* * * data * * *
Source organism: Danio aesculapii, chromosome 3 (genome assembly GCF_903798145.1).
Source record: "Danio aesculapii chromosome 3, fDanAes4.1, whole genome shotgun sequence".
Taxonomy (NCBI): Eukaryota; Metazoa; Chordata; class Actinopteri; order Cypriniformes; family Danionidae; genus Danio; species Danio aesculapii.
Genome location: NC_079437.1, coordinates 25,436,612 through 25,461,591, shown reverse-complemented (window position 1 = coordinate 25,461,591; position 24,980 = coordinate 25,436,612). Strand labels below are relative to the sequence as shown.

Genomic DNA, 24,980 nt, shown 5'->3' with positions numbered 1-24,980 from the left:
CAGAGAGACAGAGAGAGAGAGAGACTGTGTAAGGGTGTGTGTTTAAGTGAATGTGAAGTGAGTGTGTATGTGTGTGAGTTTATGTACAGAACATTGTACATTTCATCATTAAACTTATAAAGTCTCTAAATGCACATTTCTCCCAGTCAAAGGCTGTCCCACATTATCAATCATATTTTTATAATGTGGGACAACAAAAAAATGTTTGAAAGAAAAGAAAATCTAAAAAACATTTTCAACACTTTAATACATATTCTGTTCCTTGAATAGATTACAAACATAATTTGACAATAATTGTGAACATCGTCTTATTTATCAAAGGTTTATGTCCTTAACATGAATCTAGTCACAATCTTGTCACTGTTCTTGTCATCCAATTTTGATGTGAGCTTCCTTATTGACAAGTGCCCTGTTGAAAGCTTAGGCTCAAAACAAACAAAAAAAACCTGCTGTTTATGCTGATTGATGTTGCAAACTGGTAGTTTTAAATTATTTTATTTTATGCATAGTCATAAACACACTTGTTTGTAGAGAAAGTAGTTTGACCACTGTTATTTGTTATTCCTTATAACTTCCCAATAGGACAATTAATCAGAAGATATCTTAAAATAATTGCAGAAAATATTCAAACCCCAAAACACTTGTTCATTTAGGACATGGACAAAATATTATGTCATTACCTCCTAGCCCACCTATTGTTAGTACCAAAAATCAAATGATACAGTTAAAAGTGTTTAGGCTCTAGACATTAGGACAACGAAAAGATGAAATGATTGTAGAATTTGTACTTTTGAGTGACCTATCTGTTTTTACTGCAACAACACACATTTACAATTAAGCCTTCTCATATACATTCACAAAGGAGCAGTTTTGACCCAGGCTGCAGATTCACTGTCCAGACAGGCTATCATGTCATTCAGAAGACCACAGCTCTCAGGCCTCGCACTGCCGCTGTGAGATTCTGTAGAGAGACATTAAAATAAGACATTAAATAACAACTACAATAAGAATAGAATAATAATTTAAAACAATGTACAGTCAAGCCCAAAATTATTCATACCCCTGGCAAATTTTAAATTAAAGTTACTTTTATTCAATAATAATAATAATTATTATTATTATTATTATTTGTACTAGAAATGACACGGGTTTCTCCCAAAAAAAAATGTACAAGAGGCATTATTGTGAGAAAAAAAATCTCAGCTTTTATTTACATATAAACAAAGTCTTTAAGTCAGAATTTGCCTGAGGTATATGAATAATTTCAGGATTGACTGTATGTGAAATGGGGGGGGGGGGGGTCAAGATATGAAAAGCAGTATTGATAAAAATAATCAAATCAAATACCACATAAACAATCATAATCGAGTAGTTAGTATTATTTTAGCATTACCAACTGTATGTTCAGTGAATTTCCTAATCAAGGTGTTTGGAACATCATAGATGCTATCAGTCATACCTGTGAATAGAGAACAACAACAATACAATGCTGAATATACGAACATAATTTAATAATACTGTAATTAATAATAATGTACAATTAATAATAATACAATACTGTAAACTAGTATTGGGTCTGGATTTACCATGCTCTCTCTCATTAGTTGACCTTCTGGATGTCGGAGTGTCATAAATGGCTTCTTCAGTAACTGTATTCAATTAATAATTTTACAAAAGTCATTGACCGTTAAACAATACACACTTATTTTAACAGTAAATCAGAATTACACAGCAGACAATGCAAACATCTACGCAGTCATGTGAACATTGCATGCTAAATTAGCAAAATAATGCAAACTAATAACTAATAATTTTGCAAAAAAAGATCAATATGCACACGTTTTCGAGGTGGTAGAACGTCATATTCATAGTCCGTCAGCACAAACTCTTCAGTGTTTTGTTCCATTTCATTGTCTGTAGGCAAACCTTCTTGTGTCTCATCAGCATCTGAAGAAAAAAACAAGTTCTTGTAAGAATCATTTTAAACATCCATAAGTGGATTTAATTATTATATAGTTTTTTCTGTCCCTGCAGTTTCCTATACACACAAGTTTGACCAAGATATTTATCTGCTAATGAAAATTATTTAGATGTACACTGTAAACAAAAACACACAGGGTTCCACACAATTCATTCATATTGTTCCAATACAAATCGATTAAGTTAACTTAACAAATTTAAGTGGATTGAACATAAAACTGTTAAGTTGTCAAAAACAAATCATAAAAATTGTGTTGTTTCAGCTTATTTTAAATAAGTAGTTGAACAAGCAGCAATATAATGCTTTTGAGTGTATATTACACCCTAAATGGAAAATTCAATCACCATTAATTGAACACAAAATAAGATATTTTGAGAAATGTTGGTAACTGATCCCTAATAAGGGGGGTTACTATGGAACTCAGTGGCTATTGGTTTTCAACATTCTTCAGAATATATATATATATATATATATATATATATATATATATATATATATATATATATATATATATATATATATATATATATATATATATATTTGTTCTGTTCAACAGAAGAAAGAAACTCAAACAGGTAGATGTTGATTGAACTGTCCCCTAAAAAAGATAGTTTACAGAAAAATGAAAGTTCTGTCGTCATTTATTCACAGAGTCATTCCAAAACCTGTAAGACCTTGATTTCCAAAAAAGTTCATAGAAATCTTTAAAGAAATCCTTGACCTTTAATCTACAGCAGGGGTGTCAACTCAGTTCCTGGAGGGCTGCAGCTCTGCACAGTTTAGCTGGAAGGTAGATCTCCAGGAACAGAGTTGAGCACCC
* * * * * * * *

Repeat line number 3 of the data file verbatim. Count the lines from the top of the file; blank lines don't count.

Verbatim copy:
Taxonomy (NCBI): Eukaryota; Metazoa; Chordata; class Actinopteri; order Cypriniformes; family Danionidae; genus Danio; species Danio aesculapii.